Recent advances in process automation and optimization search technology have made it easier than ever to perform automated design studies and discover innovative solutions. But we still have to define the problem we want to solve and then decide how to *represent *that problem in our models. These two tasks are sometimes challenging, and they rely heavily on experience and intuition. In this article, as well as some future ones, we will share some of our experience in defining and representing various types of optimization problems. Hopefully you will find some of these techniques useful in your applications.

A common design scenario is to optimize the *number and location of certain design features* to satisfy performance goals and requirements. For the sake of discussion, let’s consider a specific example of this type of problem. Suppose we need to attach a cross-member to the rails of an automotive chassis using fasteners, as shown in Figure 1.Our design challenge is to determine the optimal number and location of these fasteners to achieve our goals related to chassis stiffness, durability, mass and cost (for example). While the representation of fasteners in a finite element structural model is not trivial, there are now standard approaches for doing this well. But the model for use in our optimization design study needs to accommodate different numbers and locations of fasteners that can be controlled automatically through the specification of defined parameters – our design variables. Developing a parametric CAD model and an associated finite element model for this situation is certainly possible, but not simple.

In many problems like this, there may be a way to represent the problem without using a parametric CAD model at all. If we can identify ahead of time the *possible* locations of fasteners, then we can build just one CAD model and one finite element model that contains fasteners at *all* of these locations. In other words, our model will contain many more fasteners than we want, and we will let the optimizer decide which ones to keep and which ones to eliminate. Let’s discuss how to do this.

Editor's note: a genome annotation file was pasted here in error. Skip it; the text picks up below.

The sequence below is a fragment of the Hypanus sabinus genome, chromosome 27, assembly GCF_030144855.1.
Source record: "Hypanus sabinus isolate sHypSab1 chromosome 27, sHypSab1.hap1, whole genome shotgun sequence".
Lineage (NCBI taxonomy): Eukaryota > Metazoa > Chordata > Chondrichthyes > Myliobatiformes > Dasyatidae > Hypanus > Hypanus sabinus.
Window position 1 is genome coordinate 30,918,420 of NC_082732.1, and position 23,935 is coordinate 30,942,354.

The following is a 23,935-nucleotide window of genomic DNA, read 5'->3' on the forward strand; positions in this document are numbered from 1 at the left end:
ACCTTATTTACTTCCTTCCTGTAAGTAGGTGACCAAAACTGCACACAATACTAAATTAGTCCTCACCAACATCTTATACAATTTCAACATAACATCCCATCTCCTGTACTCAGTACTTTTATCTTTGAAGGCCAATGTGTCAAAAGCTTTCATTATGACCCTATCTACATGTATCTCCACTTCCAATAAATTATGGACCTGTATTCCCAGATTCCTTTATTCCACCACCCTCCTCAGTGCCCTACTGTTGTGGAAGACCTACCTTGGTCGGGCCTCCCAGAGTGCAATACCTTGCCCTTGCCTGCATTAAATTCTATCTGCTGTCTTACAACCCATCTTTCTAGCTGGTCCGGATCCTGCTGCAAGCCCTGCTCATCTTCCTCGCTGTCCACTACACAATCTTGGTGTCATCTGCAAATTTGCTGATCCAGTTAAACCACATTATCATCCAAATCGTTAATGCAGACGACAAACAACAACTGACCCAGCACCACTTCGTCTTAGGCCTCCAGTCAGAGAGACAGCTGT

The job of a fastener is to transfer load from one structural member to another while maintaining a fixed relative position between the two members. To achieve this task, a fastener must be sufficiently stiff and strong. In the model we discussed above, we purposely included too many fasteners in our model. If we want to eliminate one or more of these fasteners, we can effectively do this by assigning reduced material properties (e.g., very low Young’s modulus) or geometric properties (e.g., very small cross-sectional area) so that they no longer contribute any meaningful stiffness to the system. In other words, those fasteners selected for elimination are assigned properties that make them ineffective load carriers compared to the other fasteners, so it is like they don’t even exist in our model. Thus, by allowing the optimizer to assign either a normal or a reduced stiffness to each fastener during an automated design study, it can determine the optimal number and location of fasteners in the system. Mission accomplished, without a parametric CAD model!

Of course, if you assign a stiffness or cross-sectional area that is too small, you create the risk of causing numerical problems in your model. We suggest you experiment with this to determine the best stiffness reduction strategy, but our experience indicates that a reduction of four to six orders of magnitude works well for many problems.

This strategy works on many types of problems. An example of this is designing the number and location of roof bows in an automotive structure (see Figure 2).

You can control the fidelity of the search by including more or fewer features (locations) in your model. The upper limit on fidelity is controlled by the requirement that features in the model are discrete and not overlapping.

We hope this tip helps you to discover better designs, *faster*.

Figure 1. A cross-member is attached to an automotive chassis using fasteners. Extra fasteners are included in the model so that the optimizer can choose which ones to keep and which ones to eliminate in order to best meet the design goals. A fastener in the model can be eliminated by assigning it a very low stiffness.

Figure 2. Roof bows in an automotive body help to support the upper structure during a side impact or roll-over crash event. The optimal location of these frame members is difficult to determine because the most relevant loading cases are highly nonlinear and dynamic. If we include many roof bows in our model, then the optimizer can eliminate the unnecessary ones by assigning very low values for the material stiffness, strength and density in those members.